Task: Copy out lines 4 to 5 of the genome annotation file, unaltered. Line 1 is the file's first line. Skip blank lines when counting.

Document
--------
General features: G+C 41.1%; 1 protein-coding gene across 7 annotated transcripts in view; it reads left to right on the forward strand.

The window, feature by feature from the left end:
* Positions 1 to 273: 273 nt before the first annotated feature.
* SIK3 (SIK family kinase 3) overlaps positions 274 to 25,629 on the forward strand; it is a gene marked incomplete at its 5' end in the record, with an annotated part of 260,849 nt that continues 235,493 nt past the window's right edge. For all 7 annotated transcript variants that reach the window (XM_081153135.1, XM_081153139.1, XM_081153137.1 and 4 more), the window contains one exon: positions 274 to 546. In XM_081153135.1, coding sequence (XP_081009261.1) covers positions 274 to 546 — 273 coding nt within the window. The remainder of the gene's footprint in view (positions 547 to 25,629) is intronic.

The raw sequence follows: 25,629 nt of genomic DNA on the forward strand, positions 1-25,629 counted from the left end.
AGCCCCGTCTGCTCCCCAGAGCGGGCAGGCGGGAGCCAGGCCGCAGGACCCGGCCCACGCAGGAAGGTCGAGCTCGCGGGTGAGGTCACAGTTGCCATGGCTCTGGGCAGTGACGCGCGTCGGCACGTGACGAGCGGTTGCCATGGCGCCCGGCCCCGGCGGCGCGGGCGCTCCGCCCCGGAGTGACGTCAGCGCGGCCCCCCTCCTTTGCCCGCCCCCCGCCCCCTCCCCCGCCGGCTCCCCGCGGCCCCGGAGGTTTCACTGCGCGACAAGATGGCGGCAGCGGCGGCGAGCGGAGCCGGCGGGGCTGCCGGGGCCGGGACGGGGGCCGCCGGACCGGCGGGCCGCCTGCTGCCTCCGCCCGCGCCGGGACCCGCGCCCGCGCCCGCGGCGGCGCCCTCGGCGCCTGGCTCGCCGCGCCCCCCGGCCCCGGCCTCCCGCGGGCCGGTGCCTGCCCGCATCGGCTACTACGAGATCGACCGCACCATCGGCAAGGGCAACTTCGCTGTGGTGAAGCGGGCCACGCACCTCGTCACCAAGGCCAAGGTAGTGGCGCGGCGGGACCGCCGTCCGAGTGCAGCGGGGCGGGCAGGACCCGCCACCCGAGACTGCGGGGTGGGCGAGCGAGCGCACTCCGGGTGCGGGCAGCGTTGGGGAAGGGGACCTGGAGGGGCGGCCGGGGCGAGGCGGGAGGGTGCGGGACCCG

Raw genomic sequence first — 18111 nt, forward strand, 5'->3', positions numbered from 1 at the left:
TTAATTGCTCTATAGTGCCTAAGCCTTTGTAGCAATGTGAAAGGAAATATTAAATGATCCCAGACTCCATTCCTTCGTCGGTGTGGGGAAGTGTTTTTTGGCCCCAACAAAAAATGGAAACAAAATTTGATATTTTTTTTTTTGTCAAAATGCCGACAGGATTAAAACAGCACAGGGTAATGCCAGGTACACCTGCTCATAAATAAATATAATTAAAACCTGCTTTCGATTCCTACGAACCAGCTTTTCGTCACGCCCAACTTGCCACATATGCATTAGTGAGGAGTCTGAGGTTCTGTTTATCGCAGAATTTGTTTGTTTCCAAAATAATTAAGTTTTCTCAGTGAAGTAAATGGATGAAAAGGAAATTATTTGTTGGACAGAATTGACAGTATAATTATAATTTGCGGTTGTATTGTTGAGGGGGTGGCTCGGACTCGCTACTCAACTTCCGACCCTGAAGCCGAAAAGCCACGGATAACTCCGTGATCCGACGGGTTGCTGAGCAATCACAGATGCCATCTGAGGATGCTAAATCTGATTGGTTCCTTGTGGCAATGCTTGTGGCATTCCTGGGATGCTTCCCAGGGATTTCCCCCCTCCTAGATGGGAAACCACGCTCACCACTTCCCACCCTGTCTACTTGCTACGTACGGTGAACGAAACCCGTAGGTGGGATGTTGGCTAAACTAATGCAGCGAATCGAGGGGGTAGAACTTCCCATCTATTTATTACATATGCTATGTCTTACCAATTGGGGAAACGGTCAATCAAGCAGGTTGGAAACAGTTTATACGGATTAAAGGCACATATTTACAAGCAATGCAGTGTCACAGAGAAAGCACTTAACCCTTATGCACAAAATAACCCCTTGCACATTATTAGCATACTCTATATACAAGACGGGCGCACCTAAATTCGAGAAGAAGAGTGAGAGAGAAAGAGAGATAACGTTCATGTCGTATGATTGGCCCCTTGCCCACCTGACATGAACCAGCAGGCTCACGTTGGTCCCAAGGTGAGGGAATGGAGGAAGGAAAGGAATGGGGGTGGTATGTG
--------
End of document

* SIK3 (SIK family kinase 3) overlaps positions 274 to 25,629 on the forward strand; it is a gene marked incomplete at its 5' end in the record, with an annotated part of 260,849 nt that continues 235,493 nt past the window's right edge. For all 7 annotated transcript variants that reach the window (XM_081153135.1, XM_081153139.1, XM_081153137.1 and 4 more), the window contains one exon: positions 274 to 546. In XM_081153135.1, coding sequence (XP_081009261.1) covers positions 274 to 546 — 273 coding nt within the window. The remainder of the gene's footprint in view (positions 547 to 25,629) is intronic.

The raw sequence follows: 25,629 nt of genomic DNA on the forward strand, positions 1-25,629 counted from the left end.